FPE kicks off 20th Anniversary Celebration with Ceremonial Tree Planting EventPosted on February 2, 2012
It was an early start of the day, 6:00 AM, when the participants to FPE’s tree nursery production exercise drove into the tree nursery of San Joseph Punlaang Bayan Agro-Rainforestation Association (SJPBARA), in Sitio San Joseph, Brgy. San Jose, Antipolo City.
Upon arrival, the staff was greeted by a community that was busy with the preparations for the next plot of wilding seedlings that the participants will work on. Around 8:00 am, the participants were called to the assembly area by FPE Project Officer Aivan Herzano, who gave a short process orientation on the simultaneous planting activity.
While, the Board of Trustees was asked to ceremonially plant seedlings along the pathway and entrance into the nursery, the staff was brought into the nursery. There, For. Rey Abadia of the Fostering Peoples Education, Empowerment and Enterprise (FPE3) gave the instructions to the participants and explained the process of the planting and potting of seedlings and wildings.
As the participants were planting the wildings in polybags prepared for the purpose, the other members of the people’s organization were taping together sheets of thick transparent plastic, up to 10 meters long, which will serve as the dome and the bamboo arches that will serve as the frames for the sealed recovery chamber.
According to For. Abadia, the chamber will be sealed for three months, and the seedlings will be watered only by the evaporation that steams the chamber and preserves the internal temperature. The reason for this is to keep the stress caused by fluctuating temperatures to the wildings at minimum.
The frames are set around 5 -8 inches deep into the ground around the side of the plot where the polybags are placed. Once the frame and the plastic dome is put in place, soil is piled around the base of the frame and liberally sprinkled with water to fully seal the chamber.
After the chamber preparation, the participants went back to the assembly area for the program proper, started off with a prayer by FPE staff Rosalie Pasibe and the communal singing of the national anthem. The hosts, Rheyda Hinlo of FPE and Charlie Gatchalian of SJPBARA then formally welcomed the participants and acknowledged the presence of FPE and its Board, the FPE3, the 8 people’s organizations of the Marikina Watershed area, representatives from the PENRO and DENR’s Assistant Secretary Marlo Mendoza.
After the welcoming address, Aivan Herzano gave a briefing on FPE’s advocacy of “rainforestation”, a concept that puts an emphasis on using indigenous species for reforestation instead of the common reforestation practice of using fast-growing, non-endemic species. He began his talk by narrating his experience in advocating the concept of rainforestation among the communities in the Marikina watershed starting in late 2009 right after the typhoon Ondoy that flooded parts of Metro Manila with waters from areas like the Marikina watershed. According to him, rainforestation is a technology that is aimed at (1) transforming ecologically harmful and unsustainable farming practices, (2) promote biodiversity, (3) creating buffer zones to conserve the remaining forests, (4) helping preserve the critical watershed area and control water flows, and (5) provide communities with alternative sustainable livelihoods.
In terms of purpose, he said that aside from the use of native species, rainforestation also comes in the form of culturally sensitive selection of species and planting materials for the re-greening effort in an indigenous peoples’ ancestral domain area, for instance.
FPE’s Acting Executive Director Godofredo T. Villapando, Jr. gave a short overview of the DENR’s National Greening Program (NGP), and the FPE’s level of involvement in it. He then explained that the NGP is a program signed by President Benigno Aquino III last February 24, 2010.
He said the NGP is a convergence program led by the DENR, DA, and DAR, targeting the planting of 1.5 billion trees, including both native and exotic species, in 1.5 million hectares of protected and production areas. He cited three reasons for FPE’s involvement in the program, the first of which is because of its mandate to push for biodiversity conservation and sustainable development (BCSD).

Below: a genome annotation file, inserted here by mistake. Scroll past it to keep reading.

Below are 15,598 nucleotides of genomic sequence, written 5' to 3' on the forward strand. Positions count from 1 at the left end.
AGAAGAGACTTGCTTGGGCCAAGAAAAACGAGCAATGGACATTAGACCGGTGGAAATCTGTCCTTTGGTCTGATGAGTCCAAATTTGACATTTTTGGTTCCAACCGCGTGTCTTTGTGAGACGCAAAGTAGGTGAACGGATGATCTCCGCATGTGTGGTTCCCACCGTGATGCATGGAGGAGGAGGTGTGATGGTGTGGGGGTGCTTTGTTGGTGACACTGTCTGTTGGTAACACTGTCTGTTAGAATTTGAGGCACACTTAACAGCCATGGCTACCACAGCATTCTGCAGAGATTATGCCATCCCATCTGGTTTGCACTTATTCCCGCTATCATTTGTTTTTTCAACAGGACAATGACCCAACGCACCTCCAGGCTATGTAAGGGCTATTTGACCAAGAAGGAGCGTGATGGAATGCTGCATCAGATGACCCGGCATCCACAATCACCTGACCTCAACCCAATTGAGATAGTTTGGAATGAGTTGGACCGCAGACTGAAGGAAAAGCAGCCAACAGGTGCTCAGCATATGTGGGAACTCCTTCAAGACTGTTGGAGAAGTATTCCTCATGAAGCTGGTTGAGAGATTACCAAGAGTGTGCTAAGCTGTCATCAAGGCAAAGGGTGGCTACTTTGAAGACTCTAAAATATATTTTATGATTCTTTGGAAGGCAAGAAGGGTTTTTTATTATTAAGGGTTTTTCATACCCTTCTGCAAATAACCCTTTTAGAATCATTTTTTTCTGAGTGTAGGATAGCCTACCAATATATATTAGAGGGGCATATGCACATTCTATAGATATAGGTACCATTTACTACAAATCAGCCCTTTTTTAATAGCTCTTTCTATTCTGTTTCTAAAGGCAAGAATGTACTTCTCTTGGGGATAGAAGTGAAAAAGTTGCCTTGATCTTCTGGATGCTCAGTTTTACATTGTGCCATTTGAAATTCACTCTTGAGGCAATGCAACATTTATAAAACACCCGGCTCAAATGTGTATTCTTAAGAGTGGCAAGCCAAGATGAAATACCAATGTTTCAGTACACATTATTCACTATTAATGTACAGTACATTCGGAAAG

The second reason was FPE’s continuing advocacy to promote Rainforestation technology. As such, even before the Typhoon Ondoy that prompted much recent interest in the watershed area from civil society and non-government organizations, the Marikina watershed has been a long standing interest of the FPE, particularly on how to effectively manage critical watersheds surrounding Metro Manila.
The third reason was FPE’s concern for conservation of the environment. He emphasized the need to keep the perspective of preserving the environment for future generations. Lastly, he also cited FPE’s interest in supporting the effective and relevant people’s participation in ecological governance, as the fifth reason for FPE’s participation in the NGP.
FPE’s involvement is its advocacy and support of the rainforestation concept in the NGP, particularly on the use of native species instead of exotic species in the program. He mentions that even as of 30 years ago, the problem has always been in the lack of available seedlings of native species, resulting mainly in the use of exotic species for reforestation programs.
After a stakeholders meeting on NGP, FPE responded to the challenge of DENR Sec. Paje who allotted 50 million seedlings to be sourced from CSO partners from the total 114 million seedlings targeted to be planted on the first year of NGP, by supporting the establishment and expansion of seedling nurseries.
Another welcome development in the talks with Sec. Paje was that because of FPE’s advocacy, the NGP areas were expanded to cover not just the areas identified by DENR but also the areas being worked on by people’s organizations supported by FPE. He also said that he anticipates the signing of a MOA between FPE and the Philippine Tropical Forest Conservation Foundation, within January this year, to concretize civil society’s commitment to produce the 50 million seedlings in response to DENR Sec. Paje’s challenge.
He then cited the advantages and benefits under the NGP, saying that the program (1) ensures the community’s livelihood, (2) reduces the impact of climate change, and (3) increased promotion of biodiversity conservation and sustainable development. He also mentioned the challenges: (1) the need for a systematic participation in the NGP program to produce 50 million seedlings, particularly on how to guarantee delivery and production of the committed seedlings, (2) effective coordination between NGO and other government programs to generate better synergy between NGP and other programs of government, such as DSWD’s Conditional Cash Transfer program, a version of which is the environmental CCT currently being designed by the NGP, and lastly, (3) the sustainability of the reforestation projects at the community level.